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Call it the Great Convergence of Creepiness. The first bit, the uncanny valley, we’re all familiar with by now: If a humanoid robot looks super realistic, but not quite realistic enough, it freaks us out. So far that idea has been applied almost entirely to robot faces and bodies, but it’s less known as a phenomenon in robot voices.
Except, that is, to Kozminski University roboticist Aleksandra Przegalinska, also a research fellow at MIT. Przegalinska is bringing a scientific ear to the booming economy of chatbots and voice assistants like Alexa. WIRED sat down with Przegalinska at SXSW this week to talk about the monumental challenge of replicating human intonation, why the future of humanoid robots may not be particularly bright, and what happens when you let students teach a chatbot how to talk.
Conversation - Length - Clarity
This conversation has been edited for length and clarity.
WIRED: So why study robot voices, of all things?
Robots - Creepiness - Face - Gaze - Voice
When you think about robots, the creepiness is not only in the face and in the gaze, although that's very powerful. It's also very often in the voice, the way it speaks. The tonality itself is a very important thing here. That's why we got interested in chatbots and so we built our own.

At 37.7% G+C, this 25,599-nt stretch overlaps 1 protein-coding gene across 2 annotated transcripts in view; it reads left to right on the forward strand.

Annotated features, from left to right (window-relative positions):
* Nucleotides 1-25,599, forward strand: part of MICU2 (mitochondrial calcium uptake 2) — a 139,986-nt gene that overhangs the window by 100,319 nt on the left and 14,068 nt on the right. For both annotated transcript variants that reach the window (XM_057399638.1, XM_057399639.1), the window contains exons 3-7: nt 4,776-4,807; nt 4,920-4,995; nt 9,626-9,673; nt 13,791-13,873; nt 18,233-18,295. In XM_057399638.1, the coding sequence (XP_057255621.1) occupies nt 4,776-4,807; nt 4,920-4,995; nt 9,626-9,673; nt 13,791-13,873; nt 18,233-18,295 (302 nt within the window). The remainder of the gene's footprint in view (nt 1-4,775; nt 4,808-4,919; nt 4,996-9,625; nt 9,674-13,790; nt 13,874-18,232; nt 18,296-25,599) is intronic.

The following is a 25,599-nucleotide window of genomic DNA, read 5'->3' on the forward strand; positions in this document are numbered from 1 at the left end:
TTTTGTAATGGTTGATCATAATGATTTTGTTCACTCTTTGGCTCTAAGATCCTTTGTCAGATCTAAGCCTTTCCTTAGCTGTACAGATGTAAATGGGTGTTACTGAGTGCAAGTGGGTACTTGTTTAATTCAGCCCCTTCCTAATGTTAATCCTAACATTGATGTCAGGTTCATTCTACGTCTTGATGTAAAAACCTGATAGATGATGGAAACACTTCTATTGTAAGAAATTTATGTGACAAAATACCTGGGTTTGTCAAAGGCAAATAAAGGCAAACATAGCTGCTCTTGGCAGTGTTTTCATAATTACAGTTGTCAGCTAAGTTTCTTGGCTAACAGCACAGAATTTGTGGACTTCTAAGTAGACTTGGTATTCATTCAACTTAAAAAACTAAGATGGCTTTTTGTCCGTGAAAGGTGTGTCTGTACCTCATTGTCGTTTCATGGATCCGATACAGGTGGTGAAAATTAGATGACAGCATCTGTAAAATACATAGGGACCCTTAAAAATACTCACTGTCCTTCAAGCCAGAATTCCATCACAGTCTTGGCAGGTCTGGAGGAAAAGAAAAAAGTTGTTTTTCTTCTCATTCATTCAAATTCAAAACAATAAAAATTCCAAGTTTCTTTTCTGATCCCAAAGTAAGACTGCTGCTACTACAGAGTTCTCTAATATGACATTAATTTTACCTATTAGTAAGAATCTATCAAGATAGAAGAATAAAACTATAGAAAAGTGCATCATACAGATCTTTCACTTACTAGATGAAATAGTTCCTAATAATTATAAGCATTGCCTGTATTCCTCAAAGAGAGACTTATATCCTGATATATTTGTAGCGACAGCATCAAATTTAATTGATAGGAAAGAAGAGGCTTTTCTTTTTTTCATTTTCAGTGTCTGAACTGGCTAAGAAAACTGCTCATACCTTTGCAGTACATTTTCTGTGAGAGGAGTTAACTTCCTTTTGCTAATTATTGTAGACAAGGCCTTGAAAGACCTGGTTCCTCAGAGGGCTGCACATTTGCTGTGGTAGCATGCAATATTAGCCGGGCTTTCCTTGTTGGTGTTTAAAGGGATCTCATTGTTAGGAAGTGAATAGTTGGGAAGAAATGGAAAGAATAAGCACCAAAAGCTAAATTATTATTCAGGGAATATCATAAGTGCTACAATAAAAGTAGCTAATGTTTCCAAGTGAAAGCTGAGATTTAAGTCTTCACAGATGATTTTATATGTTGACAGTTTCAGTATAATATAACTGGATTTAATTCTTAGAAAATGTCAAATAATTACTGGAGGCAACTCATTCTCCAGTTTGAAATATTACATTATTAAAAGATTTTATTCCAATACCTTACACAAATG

The chatbot was talking to my students for a whole year, mainly learning from them, so you can gather what kind of knowledge it got in the end! (How many curse words!) They were humiliating it constantly. Which is part perhaps of the uncanny valley, because when you think about it, why are they being so nasty to chatbots? Maybe they're nasty because the chatbot is just a chatbot, or maybe they're nasty because they're insecure—is there a human inside that thing, what's going on with that?
Robots - Study - Japan
Or even to physical robots. There was a study in Japan where they...
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